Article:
Hot favourite for legal chief keeps his counsel
The most widely tipped candidate to be the next secretary for justice is coy about his future.
In his first interview since Leung Chun-ying's victory in the chief executive election, prominent barrister Jat Sew-tong, SC, insisted no one had approached him about the job.
Asked if his door was open to any such appointment, Jat, 46, said: 'Where is the door? I do not answer hypothetical questions.'
At least two senior legal experts with close ties to Beijing named Jat as a likely choice for the justice job during the annual plenary meeting of the National People's Congress and the Chinese People's Political Consultative Conference last month.
His chairmanship of the Independent Police Complaints Council, on which he has served since 2008, expires at the end of May. But he refused to say if he and the current administration had discussed renewing it.
Jat said although it was almost time to discuss the council chair post he would not disclose his plans.
'If I say I am sitting on the IPCC for another two years, people would make another inference,' said Jat, referring to his possible appointment as secretary for justice.
The next chief executive says he has been busy forming his cabinet.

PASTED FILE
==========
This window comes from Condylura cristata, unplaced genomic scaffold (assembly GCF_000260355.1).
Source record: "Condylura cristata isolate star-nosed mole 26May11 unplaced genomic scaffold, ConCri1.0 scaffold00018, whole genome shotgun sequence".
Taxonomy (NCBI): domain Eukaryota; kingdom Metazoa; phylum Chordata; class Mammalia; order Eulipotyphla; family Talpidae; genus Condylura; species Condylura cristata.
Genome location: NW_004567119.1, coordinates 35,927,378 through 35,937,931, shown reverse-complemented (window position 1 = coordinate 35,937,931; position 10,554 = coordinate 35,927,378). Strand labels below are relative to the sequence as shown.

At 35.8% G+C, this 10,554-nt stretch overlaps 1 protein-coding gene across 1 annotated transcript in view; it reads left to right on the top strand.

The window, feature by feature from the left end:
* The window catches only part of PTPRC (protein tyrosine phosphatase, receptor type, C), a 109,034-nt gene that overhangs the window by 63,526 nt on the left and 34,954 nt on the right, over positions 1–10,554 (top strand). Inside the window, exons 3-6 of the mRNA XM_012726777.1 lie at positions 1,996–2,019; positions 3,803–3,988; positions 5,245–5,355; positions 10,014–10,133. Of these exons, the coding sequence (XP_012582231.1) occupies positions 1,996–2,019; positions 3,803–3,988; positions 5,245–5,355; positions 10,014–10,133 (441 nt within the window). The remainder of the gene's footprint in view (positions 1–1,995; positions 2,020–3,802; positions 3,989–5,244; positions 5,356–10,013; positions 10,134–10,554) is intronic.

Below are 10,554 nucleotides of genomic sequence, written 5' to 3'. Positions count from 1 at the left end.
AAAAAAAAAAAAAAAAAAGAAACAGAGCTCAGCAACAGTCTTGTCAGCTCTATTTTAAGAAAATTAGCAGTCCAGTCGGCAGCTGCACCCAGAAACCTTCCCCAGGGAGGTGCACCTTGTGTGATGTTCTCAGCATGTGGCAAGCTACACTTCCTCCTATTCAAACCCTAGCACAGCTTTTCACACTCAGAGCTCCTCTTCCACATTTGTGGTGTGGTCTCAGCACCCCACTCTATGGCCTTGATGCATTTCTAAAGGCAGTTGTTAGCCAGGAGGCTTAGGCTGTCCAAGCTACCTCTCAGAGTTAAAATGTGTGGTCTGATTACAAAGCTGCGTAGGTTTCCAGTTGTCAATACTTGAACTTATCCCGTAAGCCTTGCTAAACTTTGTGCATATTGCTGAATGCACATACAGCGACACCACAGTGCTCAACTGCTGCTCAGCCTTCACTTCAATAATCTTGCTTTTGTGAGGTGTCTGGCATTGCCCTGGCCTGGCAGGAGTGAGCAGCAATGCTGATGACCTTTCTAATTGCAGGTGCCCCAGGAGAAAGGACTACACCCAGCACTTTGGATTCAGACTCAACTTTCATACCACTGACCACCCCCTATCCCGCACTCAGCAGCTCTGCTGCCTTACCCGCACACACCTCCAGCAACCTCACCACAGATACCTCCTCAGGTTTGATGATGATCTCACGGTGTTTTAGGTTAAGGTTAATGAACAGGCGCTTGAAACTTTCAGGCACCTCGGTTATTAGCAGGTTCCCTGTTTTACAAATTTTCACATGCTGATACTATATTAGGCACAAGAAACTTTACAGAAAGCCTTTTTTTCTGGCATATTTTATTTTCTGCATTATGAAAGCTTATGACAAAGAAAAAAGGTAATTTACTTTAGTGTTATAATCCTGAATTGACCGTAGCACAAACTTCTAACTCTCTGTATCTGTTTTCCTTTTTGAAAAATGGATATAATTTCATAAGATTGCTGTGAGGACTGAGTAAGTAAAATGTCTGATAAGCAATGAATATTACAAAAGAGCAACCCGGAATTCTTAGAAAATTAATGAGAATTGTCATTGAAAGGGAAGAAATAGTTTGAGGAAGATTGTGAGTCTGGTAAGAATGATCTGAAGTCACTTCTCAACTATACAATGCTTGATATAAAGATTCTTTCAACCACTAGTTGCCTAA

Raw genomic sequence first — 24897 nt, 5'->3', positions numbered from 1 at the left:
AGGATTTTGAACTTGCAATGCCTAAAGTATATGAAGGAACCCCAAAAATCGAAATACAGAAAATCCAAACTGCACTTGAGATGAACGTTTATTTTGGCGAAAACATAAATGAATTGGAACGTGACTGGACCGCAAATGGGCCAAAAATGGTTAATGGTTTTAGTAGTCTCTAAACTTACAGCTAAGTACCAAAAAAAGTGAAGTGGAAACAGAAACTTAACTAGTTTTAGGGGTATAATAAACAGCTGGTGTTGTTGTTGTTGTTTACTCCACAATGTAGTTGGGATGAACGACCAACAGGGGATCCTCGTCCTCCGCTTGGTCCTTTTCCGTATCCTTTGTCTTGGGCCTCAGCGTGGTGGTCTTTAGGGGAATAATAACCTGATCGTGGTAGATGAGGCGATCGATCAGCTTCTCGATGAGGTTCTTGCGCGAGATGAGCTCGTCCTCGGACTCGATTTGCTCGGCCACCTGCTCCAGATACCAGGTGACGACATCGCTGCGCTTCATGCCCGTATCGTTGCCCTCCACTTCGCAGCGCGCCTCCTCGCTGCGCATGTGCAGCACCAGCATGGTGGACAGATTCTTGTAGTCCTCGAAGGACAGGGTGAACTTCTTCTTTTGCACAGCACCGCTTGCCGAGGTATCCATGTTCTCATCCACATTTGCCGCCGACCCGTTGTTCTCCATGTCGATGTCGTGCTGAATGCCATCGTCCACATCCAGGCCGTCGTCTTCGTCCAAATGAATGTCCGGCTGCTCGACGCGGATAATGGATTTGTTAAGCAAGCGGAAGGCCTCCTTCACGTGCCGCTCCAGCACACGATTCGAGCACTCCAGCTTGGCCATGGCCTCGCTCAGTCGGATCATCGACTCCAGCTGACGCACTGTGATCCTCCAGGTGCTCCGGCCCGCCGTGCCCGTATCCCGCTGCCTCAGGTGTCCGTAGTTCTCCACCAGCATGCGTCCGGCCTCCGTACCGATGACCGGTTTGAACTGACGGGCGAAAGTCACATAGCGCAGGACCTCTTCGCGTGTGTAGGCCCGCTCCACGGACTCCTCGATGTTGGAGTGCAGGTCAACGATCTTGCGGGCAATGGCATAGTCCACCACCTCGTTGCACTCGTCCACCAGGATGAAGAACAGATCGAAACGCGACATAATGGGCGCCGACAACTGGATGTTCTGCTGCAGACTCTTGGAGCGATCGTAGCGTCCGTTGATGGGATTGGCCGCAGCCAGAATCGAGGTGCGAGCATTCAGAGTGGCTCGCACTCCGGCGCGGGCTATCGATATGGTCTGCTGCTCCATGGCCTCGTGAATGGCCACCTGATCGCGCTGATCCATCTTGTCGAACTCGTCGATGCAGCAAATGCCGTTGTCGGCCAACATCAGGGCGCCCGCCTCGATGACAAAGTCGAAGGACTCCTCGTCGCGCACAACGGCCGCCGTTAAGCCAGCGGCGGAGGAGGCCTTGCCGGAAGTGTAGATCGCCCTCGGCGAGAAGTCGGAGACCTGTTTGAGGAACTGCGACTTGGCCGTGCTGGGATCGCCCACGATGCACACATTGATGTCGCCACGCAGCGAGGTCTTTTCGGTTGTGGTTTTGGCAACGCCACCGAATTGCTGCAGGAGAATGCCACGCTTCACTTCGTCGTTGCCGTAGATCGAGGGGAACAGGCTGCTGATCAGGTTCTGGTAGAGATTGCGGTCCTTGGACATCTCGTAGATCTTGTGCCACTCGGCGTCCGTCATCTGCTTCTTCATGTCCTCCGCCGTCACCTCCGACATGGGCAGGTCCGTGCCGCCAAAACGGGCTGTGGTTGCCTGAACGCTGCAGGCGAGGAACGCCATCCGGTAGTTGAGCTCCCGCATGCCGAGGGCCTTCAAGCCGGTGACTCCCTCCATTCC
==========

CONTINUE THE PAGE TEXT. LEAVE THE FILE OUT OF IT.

In 2007, Donald Tsang Yam-kuen finalised his cabinet lineup by early June.
Other names mentioned for the secretary for justice post include Basic Law Committee member Johnny Mok Shu-luen and pro-Beijing barrister Martin Liao Cheung-kong, a NPC deputy who also holds several other public positions, including the chairmanship of the University of Hong Kong.
Jat is also chairman of the Minimum Wage Commission.
The government sometimes extends the term of people serving on statutory bodies to six years, so theoretically Jat could serve the IPCC for a further two years.
A Security Bureau spokesman would not say if the government had entered a renewal process of Jat's contract with the IPCC, saying 'an announcement will be made when the appointment exercise is completed'.
Jat, who will mark 10 years as a senior counsel next month, was the youngest appointee when called to the inner bar in 2002 at the age of 36.
Commenting on Leung's stunning claims that mainland babies 'born in 2013 could not be guaranteed the right of abode', Jat said: 'The NPC could either amend the Basic Law before 2013 ... or interpret it.'
But Qiao Xiaoyang, chairman of Hong Kong Basic Law Committee of the NPC, had ruled out amending the mini-constitution to curb the influx of pregnant mainlanders giving birth in Hong Kong.
At the centre of the debate was a 2001 Court of Final Appeal ruling in the case of Chong Fung-yuen that conferred right of abode on babies born in Hong Kong regardless of the parents' immigration status.
It contradicted an NPC interpretation in 1999 which decreed that at least one parent of the baby had to be a permanent resident at the time of the birth.